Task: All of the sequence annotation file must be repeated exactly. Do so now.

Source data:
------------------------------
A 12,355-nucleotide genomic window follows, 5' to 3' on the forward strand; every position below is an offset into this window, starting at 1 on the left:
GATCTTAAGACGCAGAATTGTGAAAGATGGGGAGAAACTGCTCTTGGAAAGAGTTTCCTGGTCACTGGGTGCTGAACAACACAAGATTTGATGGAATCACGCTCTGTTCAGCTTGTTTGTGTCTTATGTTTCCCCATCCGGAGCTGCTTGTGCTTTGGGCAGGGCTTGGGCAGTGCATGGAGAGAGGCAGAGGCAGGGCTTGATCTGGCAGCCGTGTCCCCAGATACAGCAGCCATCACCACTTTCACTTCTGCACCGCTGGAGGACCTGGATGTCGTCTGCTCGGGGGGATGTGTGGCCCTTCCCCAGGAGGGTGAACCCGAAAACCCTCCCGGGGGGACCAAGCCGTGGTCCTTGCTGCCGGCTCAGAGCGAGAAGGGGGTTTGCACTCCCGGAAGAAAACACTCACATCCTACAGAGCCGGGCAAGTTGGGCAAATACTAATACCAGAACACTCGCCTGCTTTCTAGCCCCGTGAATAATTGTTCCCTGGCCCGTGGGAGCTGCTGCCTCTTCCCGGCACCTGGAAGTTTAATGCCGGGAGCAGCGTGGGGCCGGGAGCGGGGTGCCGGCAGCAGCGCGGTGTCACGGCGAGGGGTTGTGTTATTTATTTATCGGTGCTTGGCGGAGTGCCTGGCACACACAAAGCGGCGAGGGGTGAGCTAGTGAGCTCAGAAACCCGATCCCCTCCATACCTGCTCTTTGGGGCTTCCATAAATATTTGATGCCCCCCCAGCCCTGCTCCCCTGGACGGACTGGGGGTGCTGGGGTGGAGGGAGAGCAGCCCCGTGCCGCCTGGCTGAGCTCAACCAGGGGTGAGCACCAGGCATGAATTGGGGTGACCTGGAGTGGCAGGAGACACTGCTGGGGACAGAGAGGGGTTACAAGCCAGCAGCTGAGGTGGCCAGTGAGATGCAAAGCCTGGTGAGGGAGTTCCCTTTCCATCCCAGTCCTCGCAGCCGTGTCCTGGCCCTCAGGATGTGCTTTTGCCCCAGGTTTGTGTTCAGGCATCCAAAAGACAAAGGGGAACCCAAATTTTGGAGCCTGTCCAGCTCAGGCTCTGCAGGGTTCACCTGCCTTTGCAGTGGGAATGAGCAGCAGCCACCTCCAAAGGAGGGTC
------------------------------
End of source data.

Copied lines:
A 12,355-nucleotide genomic window follows, 5' to 3' on the forward strand; every position below is an offset into this window, starting at 1 on the left:
GATCTTAAGACGCAGAATTGTGAAAGATGGGGAGAAACTGCTCTTGGAAAGAGTTTCCTGGTCACTGGGTGCTGAACAACACAAGATTTGATGGAATCACGCTCTGTTCAGCTTGTTTGTGTCTTATGTTTCCCCATCCGGAGCTGCTTGTGCTTTGGGCAGGGCTTGGGCAGTGCATGGAGAGAGGCAGAGGCAGGGCTTGATCTGGCAGCCGTGTCCCCAGATACAGCAGCCATCACCACTTTCACTTCTGCACCGCTGGAGGACCTGGATGTCGTCTGCTCGGGGGGATGTGTGGCCCTTCCCCAGGAGGGTGAACCCGAAAACCCTCCCGGGGGGACCAAGCCGTGGTCCTTGCTGCCGGCTCAGAGCGAGAAGGGGGTTTGCACTCCCGGAAGAAAACACTCACATCCTACAGAGCCGGGCAAGTTGGGCAAATACTAATACCAGAACACTCGCCTGCTTTCTAGCCCCGTGAATAATTGTTCCCTGGCCCGTGGGAGCTGCTGCCTCTTCCCGGCACCTGGAAGTTTAATGCCGGGAGCAGCGTGGGGCCGGGAGCGGGGTGCCGGCAGCAGCGCGGTGTCACGGCGAGGGGTTGTGTTATTTATTTATCGGTGCTTGGCGGAGTGCCTGGCACACACAAAGCGGCGAGGGGTGAGCTAGTGAGCTCAGAAACCCGATCCCCTCCATACCTGCTCTTTGGGGCTTCCATAAATATTTGATGCCCCCCCAGCCCTGCTCCCCTGGACGGACTGGGGGTGCTGGGGTGGAGGGAGAGCAGCCCCGTGCCGCCTGGCTGAGCTCAACCAGGGGTGAGCACCAGGCATGAATTGGGGTGACCTGGAGTGGCAGGAGACACTGCTGGGGACAGAGAGGGGTTACAAGCCAGCAGCTGAGGTGGCCAGTGAGATGCAAAGCCTGGTGAGGGAGTTCCCTTTCCATCCCAGTCCTCGCAGCCGTGTCCTGGCCCTCAGGATGTGCTTTTGCCCCAGGTTTGTGTTCAGGCATCCAAAAGACAAAGGGGAACCCAAATTTTGGAGCCTGTCCAGCTCAGGCTCTGCAGGGTTCACCTGCCTTTGCAGTGGGAATGAGCAGCAGCCACCTCCAAAGGAGGGTC